Getting the Most Out of the Sun: Agrovoltaic farming, Agroforestry, and the Third World
A group of researchers in Montpelier, France have developed a new system of farming called agrovoltaic agriculture. This system makes it possible to use the sunlight shining onto fields to simultaneously grow food and produce electricity. The electricity can be used to power homes, workplaces, and even as a source of extra income.
Agrovoltaic farming can even be used on small plots of land, such as marginal plots that abut houses and rural buildings.
It sounds illogical and even crazy at first…putting solar panels into fields. Wouldn’t the solar panels block the sunlight from reaching the crops below? The simple answer is no. The researchers learned through experimentation that by arranging solar panels at an optimum spacing and height, crops can still flourish underneath. In the hot and dry conditions at the test site, the crops even grew better than normal because the added shade helped the soil retain water.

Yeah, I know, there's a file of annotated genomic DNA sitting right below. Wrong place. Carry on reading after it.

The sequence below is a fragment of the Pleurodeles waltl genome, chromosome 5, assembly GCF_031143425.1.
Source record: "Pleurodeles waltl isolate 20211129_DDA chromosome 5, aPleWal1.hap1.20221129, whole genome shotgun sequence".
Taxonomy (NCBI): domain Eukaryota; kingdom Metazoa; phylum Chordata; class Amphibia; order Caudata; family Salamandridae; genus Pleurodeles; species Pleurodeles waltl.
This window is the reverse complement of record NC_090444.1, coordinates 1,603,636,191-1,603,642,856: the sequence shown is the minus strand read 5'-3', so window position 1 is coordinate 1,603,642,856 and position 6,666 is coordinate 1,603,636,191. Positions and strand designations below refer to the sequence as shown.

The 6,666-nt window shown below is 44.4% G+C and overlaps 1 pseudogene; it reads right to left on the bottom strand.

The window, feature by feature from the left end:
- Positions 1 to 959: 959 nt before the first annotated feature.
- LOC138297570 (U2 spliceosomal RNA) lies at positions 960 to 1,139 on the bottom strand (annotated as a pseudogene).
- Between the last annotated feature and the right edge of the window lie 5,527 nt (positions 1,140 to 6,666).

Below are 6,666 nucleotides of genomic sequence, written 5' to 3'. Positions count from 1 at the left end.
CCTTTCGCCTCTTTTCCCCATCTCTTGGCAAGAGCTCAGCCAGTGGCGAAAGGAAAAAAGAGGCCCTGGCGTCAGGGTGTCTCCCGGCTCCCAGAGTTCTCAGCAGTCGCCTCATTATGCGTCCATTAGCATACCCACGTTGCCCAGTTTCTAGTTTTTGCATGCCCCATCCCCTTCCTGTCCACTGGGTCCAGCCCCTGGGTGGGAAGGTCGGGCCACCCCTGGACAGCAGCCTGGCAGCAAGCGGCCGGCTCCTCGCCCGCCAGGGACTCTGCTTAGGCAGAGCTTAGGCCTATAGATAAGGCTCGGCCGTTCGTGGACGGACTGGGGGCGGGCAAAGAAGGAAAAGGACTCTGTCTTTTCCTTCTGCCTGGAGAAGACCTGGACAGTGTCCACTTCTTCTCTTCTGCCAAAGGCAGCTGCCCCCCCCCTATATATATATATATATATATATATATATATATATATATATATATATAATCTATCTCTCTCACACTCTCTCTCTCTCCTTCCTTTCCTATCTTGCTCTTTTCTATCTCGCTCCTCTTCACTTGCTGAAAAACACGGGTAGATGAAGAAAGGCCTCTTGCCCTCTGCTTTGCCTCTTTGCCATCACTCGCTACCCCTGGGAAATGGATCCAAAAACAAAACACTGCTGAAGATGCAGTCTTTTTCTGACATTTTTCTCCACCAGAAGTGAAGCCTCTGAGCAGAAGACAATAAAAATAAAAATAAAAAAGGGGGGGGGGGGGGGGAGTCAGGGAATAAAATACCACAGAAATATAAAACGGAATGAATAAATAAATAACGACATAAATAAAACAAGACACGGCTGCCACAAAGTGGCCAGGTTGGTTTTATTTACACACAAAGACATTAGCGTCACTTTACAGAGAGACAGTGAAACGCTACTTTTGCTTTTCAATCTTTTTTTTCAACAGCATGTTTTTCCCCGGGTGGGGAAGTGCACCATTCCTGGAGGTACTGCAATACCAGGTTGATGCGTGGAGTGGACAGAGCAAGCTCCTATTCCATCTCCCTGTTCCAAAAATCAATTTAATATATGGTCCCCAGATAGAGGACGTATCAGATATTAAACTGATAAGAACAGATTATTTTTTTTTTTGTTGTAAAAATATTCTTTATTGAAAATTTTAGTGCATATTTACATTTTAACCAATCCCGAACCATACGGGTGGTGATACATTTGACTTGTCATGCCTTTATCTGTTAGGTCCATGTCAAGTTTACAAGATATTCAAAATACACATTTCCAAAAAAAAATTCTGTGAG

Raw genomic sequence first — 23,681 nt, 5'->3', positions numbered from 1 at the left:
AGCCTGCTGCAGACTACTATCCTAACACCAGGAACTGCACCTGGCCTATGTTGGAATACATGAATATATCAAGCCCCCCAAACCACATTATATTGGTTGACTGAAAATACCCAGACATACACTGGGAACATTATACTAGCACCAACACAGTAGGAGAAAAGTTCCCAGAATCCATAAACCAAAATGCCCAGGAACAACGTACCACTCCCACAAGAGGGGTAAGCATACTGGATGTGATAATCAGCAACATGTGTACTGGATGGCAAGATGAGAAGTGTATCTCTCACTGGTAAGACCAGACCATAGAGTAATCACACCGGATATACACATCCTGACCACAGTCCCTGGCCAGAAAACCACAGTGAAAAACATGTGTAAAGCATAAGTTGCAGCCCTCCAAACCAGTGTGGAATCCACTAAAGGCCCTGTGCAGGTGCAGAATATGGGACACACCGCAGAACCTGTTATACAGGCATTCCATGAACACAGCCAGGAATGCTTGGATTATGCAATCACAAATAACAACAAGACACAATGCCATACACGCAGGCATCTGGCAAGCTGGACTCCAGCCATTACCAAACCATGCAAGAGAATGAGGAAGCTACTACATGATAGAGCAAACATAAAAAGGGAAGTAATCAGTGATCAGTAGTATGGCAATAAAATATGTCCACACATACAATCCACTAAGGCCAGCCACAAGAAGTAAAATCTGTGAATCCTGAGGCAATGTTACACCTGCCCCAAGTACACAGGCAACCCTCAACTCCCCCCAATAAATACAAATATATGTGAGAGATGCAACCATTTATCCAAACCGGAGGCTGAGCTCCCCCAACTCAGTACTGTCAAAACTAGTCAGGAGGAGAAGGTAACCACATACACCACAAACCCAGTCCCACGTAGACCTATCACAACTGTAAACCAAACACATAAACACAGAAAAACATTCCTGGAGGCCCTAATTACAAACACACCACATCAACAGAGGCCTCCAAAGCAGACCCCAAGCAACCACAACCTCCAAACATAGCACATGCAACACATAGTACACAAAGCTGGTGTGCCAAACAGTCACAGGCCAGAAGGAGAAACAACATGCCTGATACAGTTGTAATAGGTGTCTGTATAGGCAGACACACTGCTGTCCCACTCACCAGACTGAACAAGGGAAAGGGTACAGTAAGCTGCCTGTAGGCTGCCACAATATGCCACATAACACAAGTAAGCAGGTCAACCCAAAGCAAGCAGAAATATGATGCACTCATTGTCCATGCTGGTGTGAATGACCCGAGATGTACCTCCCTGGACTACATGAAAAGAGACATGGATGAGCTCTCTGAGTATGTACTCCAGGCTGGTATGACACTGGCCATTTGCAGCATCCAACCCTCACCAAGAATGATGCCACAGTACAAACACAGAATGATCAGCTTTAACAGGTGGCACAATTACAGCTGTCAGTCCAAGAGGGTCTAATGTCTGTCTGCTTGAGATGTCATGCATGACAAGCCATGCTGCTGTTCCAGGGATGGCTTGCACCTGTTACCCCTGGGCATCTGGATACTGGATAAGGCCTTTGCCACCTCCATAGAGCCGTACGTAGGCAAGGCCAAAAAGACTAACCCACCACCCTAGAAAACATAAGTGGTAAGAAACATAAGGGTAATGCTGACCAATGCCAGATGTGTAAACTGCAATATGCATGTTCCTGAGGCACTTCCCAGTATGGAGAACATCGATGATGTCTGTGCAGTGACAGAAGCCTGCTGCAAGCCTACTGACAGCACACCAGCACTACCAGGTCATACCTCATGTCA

It’s often thought that fields can be used for only one crop at a time, but farmers like researcher Christian Dupraz are demonstrating that fields can and should be used for multiple purposes simultaneously. Before agro-voltaic farming, Dupraz helped to promote a new form of farming call agroforestry.
Instead of cutting down trees, proponents of agroforestry recommend strategically planting trees that can be beneficial for the crops in their fields. Trees can do many things: provide barriers from strong winds, keep crops from drying out in the intense sun of hot climates, help soils retain water and nitrogen, as well as create nesting spots for birds that eat harmful insects.
In February of this year, India hosted the World Congress of Agroforestry, attended by 1,000 delegates from over 80 countries. India has become a global leader in agroforestry, and it recently established a comprehensive policy on agroforestry by setting a goal to increase India’s tree cover to 33%, up from less than 25% now.
These innovative practices being developed by researchers and farmers in India and France are exciting because they provide creative, non-industrial solutions to agricultural and climate change issues. These solutions are not one-size fits all models, but allow farmers to tailor innovative ideas to local ecological conditions.